Left to right: Karl Bodenschatz, Walter von Reichenau and Wilhelm Keitel in 1939.
Second World War During World War II he was the liaison officer between Hitler?s headquarters and the Commander-in-Chief of the Luftwaffe until he was seriously injured in 1944 by the 20 July plot bomb at the Wolf’s Lair headquarters in Rastenburg, East Prussia. He was fortunate to survive the explosion as two officers immediately to his left and one to his right were killed.
Post-war He was captured at Reichenhall on 5 May 1945 and in 1946 was called as a witness at the Nuremberg Trials of major war criminals and served two years in prison. He died at Erlangen, Germany in 1979 aged 88.//////////////////////////////////////////////////////////////////////////////////////////////////////////////////////////////////////////////////////////////////////////////////
December 2, 1895
Grevenbr?ck, Lennestadt, German Empire
November 1, 1983 (aged 87)
Served as colonel in the Luftwaffe
Colonel Alois Heldmann was a World War I flying ace credited with 15 confirmed aerial victories (plus three unconfirmed) while he was a leutnant. He later joined the nascent Luftwaffe in 1933 and was a flying school inspector through the end of World War II.
Early life and service
Alois Heldmann’s native town was Grevenbr?ck, 100 km eastern from Cologne, where he was born on 2 December 1895. He was studying engineering until the war began. Heldmann joined the Imperial German Army on 3 January 1915, and originally served as an infantryman on the Russian Front. Shortly thereafter, he transferred to aviation duty.
After switching to aviation, Heldmann served in a two-seater aerial reconnaissance unit, FA 57, beginning in August 1915. He then transferred to FA 59, which also operated two-seaters. His Eastern Front duties saw him serve in Serbia and Bulgaria. He then transferred fronts and moved to France. He was a well experienced pilot by the time he was promoted into the officer’s ranks in 1917 as a Leutnant. Heldmann joined Royal Prussian Jagdstaffel 10 on 24 June 1917 and was given a Pfalz D.III to fly. He would use the Pfalz for his first five wins, beginning 22 July 1917. He then upgraded to a Fokker D.VII, which bore his initials painted on the top wing; its nose was yellow, its tail a checkerboard. He scored steadily throughout the last eight months of the war, with his last victory just five days before war’s end. Twice he rose to temporary command of the squadron, from 19 June to 6 July 1918, and from 10 to 14 August. Heldmann survived the war.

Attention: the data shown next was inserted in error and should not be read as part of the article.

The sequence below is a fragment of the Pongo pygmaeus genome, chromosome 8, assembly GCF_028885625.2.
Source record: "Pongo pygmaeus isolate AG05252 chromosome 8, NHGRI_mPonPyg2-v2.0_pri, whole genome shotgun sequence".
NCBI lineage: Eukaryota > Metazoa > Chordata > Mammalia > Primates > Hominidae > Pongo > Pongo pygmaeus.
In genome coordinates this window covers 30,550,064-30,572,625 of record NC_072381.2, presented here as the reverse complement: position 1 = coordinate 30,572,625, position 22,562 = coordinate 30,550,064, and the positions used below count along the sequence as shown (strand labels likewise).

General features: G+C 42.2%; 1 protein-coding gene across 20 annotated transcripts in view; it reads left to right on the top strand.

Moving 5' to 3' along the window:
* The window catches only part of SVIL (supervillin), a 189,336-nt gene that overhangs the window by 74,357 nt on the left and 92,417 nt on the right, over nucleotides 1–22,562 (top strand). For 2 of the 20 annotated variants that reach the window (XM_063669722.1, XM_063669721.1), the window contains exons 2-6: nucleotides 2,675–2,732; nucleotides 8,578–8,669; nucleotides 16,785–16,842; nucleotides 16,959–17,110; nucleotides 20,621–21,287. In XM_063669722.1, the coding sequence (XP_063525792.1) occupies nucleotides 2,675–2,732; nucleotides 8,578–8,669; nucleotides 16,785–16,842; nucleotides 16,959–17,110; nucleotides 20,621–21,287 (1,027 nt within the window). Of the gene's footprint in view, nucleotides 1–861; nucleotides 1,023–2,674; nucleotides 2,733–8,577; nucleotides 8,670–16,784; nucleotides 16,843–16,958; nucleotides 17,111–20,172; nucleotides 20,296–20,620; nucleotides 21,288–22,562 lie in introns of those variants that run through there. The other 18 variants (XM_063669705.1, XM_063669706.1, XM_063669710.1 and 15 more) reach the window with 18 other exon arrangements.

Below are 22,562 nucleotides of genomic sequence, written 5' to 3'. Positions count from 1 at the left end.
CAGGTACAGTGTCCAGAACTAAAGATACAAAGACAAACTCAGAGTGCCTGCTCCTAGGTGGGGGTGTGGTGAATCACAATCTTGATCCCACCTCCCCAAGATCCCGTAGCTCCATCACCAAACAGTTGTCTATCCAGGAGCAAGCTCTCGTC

Post World War I
Heldmann returned to being an engineer postwar. He joined the Luftwaffe in 1933. Having risen to the rank of colonel, he became an inspector of a flying school. He served through World War II, and was subsequently imprisoned by Allied forces until 1946. He then resided in Bad Aibling, Germany. Alois Heldmann died on 1 November 1983 in his native Grevenbruck.
Honors and awards
World War I
Iron Cross both First and Second Class
Knight’s Cross of the Royal House Order of Hohenzollern//////////////////////////////////////////////////////////////////////////////////////////////////////////////////////////////////////
Leutnant Hans-Georg von der Osten began his career as a World War I flying ace credited with five aerial victories. He later rose to command of all Luftwaffe bases in Germany, during World War II. After service in the 3rd Uhlans Rgt. he joined the Air Service in February 1916, serving with FEA 9. He then instructed for a spell before transferring to Jasta 11. He was acting commander of the Jasta in Jan-feb 1918, before taking over jasta 4. On 28 March he was shot down and wounded by fighters while flying a Pfalz D.III, seeing no further action during the conflict.
Wilhelm Gisbert Groos was a German World War I flying ace credited with seven aerial victories.
Early life Wilhelm Gisbert Groos (often written Gisbert Wilhelm) was born on 10 August, 1894 to Dr. Ernst Gisbert Karl Julius Georg Groos and Laura Maria Colsman. He was admitted to the Prussian Cadet Corps and later served in an Uhlan Regiment . While an Ensign before the First World War, he had been training to compete in the 3000 meter race at the 1916 Summer Olympics.
World War I service Groos received his pilot’s license from the Halberstadt Civil Flying School. He joined Jasta 4 in May, 1917. On May 17, he scored his first victory while flying over Droucourt, France against a British Sopwith triplane. Shortly afterwards, he was transferred to Jasta 11 on May 24. He is credited with achieving five further victories between 24 June and 23 August . After Wilhelm Reinhard was wounded, Groos was briefly given command of Jasta 11 between 6 and 11 September. He relinquished command when Kurt Wolff returned from leave. Groos was wounded on 14 September and Wolff was killed the following day. After Wolff’s death, Groos briefly reassumed command again between 15 and 25 September until Lothar von Richthofen was given the position.
After Groos recovered he was appointed a position within Jastaschule II in Nivelles. However, he returned to Jasta 11 on 10 July, 1918 for a short time when there became a shortage of pilots. On 1 August, 1918, he scored his last victory against a British SPAD aircraft. Shortly afterwards, he returned to Jastaschule II on 16 September and remained there for the rest of the war.
Post World War I Gross retired from the Luftstreitkr?fte after the war. He married three times and had two sons, Manfred Wilhelm and Ernst Gisbert. He became the director of the Westdeutschen Steinzeug-Werke company in Euskirchen. In 1994, Groos celebrated his 100th birthday. He died in 1997 near Cologne/Bonn, around 103 years old. At the time of his death he was the last surviving member of Jasta 11.